Having a physical reaction is not good or bad. It is an indication.

Judging your reaction as “bad” is often riskier than the situation itself.

The key to better manage stress is changing your perception about it.

When you start viewing stress as helpful, when you embrace it as your friend, you shift from fear and hopelessness to love, courage, and empowerment.

What does this new way of managing your stress look like?

First you pause and you recognize your stress reaction. Then you thank the stress for being an indication, you thank yourself for catching the behavior, and you challenge yourself to choose a different response.

Let me break it down for you.

Let’s say that you are about to have a difficult conversation with someone. You are stressed out. Your heart is beating and you forget what you were prepared to say.

  • Pause.
  • Say to yourself: Good job, buddy! Good job catching your reaction!
  • Say to your body: Thanks for your help!
  • Ask yourself one of the following questions (the one that feels the most empowering for you):
  • What would I say if I had no fear right now?
  • What inner strength am I ready to connect with?
  • What would I say (or do) if I was totally in my power??
  • Once you recognize your reaction to stress and thank yourself and your stress reaction, you are able to shift to a higher vibration where inspiration flows and clarity emerges.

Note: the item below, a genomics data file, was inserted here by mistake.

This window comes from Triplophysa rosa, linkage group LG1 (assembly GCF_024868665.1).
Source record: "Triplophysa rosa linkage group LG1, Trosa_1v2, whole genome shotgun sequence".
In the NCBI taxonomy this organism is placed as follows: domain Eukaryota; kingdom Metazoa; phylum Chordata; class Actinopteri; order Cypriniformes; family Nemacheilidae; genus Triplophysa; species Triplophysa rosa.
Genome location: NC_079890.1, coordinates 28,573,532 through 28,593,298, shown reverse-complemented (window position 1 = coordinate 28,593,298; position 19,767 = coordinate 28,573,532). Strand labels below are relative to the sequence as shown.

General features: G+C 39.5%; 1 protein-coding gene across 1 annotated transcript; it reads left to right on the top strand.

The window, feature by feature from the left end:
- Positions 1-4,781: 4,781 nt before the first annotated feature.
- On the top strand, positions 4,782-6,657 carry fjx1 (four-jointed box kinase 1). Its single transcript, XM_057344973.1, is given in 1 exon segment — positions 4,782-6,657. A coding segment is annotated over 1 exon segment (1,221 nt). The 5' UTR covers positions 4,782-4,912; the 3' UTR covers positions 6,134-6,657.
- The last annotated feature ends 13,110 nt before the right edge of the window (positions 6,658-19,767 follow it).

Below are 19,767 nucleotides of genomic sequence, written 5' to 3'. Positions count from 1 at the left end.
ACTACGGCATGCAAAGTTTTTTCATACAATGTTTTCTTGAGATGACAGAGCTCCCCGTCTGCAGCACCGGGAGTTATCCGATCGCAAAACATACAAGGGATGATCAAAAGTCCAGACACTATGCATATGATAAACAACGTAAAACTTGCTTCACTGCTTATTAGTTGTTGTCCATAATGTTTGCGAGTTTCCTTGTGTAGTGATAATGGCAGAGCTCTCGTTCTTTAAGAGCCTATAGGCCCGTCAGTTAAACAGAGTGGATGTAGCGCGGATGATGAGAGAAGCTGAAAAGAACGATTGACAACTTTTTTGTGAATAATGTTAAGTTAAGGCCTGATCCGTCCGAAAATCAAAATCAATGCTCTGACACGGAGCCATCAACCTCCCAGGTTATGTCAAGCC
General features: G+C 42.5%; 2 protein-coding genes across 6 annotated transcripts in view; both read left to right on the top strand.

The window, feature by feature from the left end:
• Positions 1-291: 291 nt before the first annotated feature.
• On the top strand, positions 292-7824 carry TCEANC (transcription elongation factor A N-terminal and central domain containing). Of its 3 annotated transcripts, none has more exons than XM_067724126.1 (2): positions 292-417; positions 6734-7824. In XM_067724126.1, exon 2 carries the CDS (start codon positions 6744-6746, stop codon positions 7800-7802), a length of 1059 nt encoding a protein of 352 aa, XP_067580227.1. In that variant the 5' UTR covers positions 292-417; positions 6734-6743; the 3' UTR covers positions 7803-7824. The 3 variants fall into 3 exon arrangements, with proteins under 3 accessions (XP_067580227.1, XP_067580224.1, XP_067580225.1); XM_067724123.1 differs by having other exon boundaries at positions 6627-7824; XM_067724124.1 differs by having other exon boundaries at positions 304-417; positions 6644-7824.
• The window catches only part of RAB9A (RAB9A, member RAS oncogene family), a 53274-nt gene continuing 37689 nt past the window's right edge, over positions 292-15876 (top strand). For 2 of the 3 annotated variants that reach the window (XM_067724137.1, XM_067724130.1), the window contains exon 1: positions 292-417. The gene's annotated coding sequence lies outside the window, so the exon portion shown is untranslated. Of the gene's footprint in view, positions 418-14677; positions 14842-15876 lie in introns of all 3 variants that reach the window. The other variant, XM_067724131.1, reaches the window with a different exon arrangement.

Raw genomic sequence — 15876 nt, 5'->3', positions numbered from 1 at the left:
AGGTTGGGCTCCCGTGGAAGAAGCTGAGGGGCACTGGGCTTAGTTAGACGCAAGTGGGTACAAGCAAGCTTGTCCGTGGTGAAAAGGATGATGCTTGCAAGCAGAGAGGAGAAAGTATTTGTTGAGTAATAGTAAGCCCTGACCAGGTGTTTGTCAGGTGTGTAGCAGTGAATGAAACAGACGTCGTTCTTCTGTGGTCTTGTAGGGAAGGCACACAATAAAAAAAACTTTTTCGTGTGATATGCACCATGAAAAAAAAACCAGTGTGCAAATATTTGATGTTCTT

Why is maintaining a mindfulness practice part of the deal?

Being able to observe yourself and behave in a healthy, empowered way while engaged in stressful situations is easier when you are centered and grounded. Maintaining a daily mindfulness practice helps you become more of an observer and less of a reactor.

I have been dedicated to my morning practice for many years. I start my day with giving Reiki to myself and meditating. I end my morning practice with setting an intention for the day. From time to time when I skip my morning practice for some reason, I notice that I am much more reactive. It is not that I don’t drop to my stress reaction in other times, I do! But when I start my day mindful, I bounce back quicker, even when I do react.

Practicing mindfulness daily and taking time to unplug and get quiet encourages a better response to stress.

Changing how you view stress and becoming aware that it can help you grow mentally does not happen overnight. Starting with these self-awareness tips and practicing them daily will get you well on your way to a lifetime of healthy stress management.

Here’s the bottom line:

  • Making stress your friend is more important than trying to eliminate it
  • Having a physical reaction is not good or bad. It is an indication.
  • Judging your reaction as “bad” is often riskier than the situation itself.
  • Once you recognize your reaction to stress and thank yourself and your stress reaction, you are able to shift to a higher vibration where inspiration flows and clarity emerges.
  • Practicing mindfulness daily and taking time to unplug and get quiet encourages a better response to stress.

Are interested to learn how to identify your stress-reaction and to change it so you respond, rather than react?
Check out my online sisterhood – The Inner Circle